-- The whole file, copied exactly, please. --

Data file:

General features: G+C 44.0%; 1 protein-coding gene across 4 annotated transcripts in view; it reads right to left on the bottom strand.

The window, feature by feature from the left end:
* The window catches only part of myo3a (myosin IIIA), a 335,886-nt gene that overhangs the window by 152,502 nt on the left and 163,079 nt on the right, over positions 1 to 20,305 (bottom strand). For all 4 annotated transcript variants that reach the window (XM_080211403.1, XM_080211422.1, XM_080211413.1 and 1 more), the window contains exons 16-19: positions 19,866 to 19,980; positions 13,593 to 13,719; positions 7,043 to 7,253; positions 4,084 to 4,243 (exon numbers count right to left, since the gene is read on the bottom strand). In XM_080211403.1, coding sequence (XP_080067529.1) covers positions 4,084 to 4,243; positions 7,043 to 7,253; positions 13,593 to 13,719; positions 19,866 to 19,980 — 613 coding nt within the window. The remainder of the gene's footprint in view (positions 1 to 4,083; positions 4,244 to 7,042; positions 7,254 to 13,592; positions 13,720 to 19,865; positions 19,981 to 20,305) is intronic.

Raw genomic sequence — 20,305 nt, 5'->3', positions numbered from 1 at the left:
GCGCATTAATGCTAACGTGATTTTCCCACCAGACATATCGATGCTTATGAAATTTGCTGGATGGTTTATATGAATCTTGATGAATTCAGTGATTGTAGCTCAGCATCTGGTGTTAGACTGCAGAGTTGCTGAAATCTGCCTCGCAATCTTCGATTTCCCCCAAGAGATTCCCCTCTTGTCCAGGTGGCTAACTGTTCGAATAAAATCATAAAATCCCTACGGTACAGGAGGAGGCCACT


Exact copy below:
General features: G+C 44.0%; 1 protein-coding gene across 4 annotated transcripts in view; it reads right to left on the bottom strand.

The window, feature by feature from the left end:
* The window catches only part of myo3a (myosin IIIA), a 335,886-nt gene that overhangs the window by 152,502 nt on the left and 163,079 nt on the right, over positions 1 to 20,305 (bottom strand). For all 4 annotated transcript variants that reach the window (XM_080211403.1, XM_080211422.1, XM_080211413.1 and 1 more), the window contains exons 16-19: positions 19,866 to 19,980; positions 13,593 to 13,719; positions 7,043 to 7,253; positions 4,084 to 4,243 (exon numbers count right to left, since the gene is read on the bottom strand). In XM_080211403.1, coding sequence (XP_080067529.1) covers positions 4,084 to 4,243; positions 7,043 to 7,253; positions 13,593 to 13,719; positions 19,866 to 19,980 — 613 coding nt within the window. The remainder of the gene's footprint in view (positions 1 to 4,083; positions 4,244 to 7,042; positions 7,254 to 13,592; positions 13,720 to 19,865; positions 19,981 to 20,305) is intronic.

Raw genomic sequence — 20,305 nt, 5'->3', positions numbered from 1 at the left:
GCGCATTAATGCTAACGTGATTTTCCCACCAGACATATCGATGCTTATGAAATTTGCTGGATGGTTTATATGAATCTTGATGAATTCAGTGATTGTAGCTCAGCATCTGGTGTTAGACTGCAGAGTTGCTGAAATCTGCCTCGCAATCTTCGATTTCCCCCAAGAGATTCCCCTCTTGTCCAGGTGGCTAACTGTTCGAATAAAATCATAAAATCCCTACGGTACAGGAGGAGGCCACT